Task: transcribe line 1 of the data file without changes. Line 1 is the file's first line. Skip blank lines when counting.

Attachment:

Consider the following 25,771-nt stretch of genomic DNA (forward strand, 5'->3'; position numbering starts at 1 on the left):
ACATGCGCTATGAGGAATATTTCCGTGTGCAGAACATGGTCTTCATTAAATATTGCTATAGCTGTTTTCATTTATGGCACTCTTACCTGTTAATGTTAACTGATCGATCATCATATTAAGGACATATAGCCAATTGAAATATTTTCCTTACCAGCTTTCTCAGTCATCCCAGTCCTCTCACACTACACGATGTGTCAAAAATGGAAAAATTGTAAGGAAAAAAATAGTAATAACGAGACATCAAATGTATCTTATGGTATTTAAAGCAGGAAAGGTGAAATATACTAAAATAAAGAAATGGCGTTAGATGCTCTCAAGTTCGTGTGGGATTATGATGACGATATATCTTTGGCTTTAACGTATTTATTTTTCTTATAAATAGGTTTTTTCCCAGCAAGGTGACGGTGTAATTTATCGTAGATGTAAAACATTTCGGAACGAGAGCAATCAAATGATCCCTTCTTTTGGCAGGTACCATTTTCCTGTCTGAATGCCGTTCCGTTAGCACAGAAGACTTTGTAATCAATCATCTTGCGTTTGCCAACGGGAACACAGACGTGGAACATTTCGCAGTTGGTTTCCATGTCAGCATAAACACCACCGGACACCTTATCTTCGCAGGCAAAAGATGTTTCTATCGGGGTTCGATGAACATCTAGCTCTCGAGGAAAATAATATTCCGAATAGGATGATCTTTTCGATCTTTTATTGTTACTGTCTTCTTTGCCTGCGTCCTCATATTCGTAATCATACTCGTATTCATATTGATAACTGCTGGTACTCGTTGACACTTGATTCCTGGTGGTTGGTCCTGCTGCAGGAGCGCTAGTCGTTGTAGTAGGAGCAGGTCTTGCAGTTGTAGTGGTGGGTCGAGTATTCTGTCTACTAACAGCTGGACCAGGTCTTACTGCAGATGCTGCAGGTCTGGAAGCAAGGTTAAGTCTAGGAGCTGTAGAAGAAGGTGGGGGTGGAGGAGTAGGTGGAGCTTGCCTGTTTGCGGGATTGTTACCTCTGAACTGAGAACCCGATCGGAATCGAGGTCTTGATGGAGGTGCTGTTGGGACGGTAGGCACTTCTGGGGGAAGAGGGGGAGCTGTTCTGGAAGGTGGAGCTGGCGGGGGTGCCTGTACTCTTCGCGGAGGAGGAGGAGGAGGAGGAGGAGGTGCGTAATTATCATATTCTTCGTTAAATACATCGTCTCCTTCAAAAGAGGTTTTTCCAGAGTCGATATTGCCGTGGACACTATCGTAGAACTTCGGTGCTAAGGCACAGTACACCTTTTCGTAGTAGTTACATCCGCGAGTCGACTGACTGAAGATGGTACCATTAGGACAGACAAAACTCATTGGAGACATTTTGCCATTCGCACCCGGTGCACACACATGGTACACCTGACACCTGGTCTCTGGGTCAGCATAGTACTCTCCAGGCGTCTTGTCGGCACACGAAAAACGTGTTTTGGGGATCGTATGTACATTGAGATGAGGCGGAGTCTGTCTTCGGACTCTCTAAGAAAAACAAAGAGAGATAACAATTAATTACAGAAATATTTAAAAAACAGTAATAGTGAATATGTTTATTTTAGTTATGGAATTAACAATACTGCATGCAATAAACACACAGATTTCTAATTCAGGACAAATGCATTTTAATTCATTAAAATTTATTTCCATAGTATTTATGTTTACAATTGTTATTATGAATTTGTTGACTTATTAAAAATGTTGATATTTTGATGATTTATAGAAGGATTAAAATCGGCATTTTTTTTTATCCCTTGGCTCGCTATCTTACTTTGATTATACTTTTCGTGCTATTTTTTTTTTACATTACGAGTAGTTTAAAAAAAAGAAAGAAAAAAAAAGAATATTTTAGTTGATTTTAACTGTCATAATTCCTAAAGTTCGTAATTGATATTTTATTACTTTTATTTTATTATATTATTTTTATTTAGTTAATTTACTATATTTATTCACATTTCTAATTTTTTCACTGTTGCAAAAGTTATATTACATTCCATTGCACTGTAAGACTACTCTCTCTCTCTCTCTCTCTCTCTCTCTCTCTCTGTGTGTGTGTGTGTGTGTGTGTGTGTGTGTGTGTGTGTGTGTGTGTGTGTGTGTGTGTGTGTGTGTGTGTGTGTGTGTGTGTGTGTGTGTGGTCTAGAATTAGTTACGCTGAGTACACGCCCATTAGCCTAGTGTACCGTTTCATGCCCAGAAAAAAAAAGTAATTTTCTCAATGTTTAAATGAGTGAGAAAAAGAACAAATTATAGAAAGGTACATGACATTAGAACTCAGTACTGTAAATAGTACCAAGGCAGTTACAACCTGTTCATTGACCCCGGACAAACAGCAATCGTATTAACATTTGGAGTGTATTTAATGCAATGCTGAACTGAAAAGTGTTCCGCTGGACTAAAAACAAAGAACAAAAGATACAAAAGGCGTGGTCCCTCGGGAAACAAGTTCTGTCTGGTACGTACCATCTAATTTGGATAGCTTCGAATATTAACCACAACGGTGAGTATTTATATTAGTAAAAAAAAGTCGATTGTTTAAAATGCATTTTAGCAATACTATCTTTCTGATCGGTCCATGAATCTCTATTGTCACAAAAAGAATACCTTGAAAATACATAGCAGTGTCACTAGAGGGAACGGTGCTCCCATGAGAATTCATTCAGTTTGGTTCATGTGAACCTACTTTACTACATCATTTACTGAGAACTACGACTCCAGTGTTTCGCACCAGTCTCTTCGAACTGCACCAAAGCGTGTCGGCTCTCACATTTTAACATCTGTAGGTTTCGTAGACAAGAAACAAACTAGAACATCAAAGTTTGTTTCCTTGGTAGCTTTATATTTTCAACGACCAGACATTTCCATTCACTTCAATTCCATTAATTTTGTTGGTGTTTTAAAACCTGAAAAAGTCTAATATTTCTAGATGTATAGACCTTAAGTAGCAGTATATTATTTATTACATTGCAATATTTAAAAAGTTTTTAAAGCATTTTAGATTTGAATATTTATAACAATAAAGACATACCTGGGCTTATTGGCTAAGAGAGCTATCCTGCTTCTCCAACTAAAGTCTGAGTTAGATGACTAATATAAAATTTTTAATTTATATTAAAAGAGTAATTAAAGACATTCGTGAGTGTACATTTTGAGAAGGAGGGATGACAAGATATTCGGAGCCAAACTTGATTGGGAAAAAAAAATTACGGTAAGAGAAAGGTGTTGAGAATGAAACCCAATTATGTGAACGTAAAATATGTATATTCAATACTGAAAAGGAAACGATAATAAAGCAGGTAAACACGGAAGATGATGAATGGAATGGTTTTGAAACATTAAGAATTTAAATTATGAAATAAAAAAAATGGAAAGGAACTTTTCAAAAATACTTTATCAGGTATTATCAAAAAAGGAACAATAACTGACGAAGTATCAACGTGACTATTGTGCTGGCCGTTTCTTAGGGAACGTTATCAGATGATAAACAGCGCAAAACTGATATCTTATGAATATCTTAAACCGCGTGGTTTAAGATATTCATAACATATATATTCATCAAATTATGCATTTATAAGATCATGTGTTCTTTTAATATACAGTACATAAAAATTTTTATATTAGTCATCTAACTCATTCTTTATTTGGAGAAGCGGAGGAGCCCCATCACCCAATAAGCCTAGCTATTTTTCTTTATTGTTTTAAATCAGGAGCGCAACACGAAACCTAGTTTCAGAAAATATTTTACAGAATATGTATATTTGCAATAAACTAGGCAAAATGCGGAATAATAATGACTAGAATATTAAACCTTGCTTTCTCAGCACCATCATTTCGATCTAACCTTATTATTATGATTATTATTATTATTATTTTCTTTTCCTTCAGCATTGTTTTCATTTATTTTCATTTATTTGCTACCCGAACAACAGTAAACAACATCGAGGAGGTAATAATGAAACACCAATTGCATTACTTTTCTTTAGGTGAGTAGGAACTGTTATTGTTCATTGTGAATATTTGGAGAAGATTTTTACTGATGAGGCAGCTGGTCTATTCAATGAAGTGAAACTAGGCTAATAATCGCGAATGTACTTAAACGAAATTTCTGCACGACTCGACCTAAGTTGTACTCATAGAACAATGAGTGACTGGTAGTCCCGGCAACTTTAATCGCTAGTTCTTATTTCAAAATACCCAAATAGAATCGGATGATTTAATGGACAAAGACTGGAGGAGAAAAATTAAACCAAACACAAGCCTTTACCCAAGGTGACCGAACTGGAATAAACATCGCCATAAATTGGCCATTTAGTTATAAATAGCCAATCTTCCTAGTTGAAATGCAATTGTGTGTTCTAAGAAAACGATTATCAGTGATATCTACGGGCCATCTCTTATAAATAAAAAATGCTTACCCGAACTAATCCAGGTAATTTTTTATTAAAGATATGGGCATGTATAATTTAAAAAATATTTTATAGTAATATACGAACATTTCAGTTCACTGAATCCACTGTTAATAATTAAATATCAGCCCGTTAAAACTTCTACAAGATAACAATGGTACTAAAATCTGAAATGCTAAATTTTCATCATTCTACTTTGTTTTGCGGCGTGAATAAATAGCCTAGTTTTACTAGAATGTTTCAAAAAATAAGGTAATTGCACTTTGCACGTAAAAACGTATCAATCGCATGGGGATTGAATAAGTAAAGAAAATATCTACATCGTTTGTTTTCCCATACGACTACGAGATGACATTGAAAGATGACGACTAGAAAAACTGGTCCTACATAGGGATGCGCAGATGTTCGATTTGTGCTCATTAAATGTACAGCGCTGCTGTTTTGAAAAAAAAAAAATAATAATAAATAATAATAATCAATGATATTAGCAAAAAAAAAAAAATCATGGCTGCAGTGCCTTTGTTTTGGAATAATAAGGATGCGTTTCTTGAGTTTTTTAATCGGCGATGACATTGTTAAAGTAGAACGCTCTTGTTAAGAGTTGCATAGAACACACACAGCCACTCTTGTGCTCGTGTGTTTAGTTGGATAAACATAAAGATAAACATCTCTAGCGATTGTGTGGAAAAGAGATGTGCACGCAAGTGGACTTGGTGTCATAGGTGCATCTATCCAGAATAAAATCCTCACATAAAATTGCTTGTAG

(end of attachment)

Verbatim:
Consider the following 25,771-nt stretch of genomic DNA (forward strand, 5'->3'; position numbering starts at 1 on the left):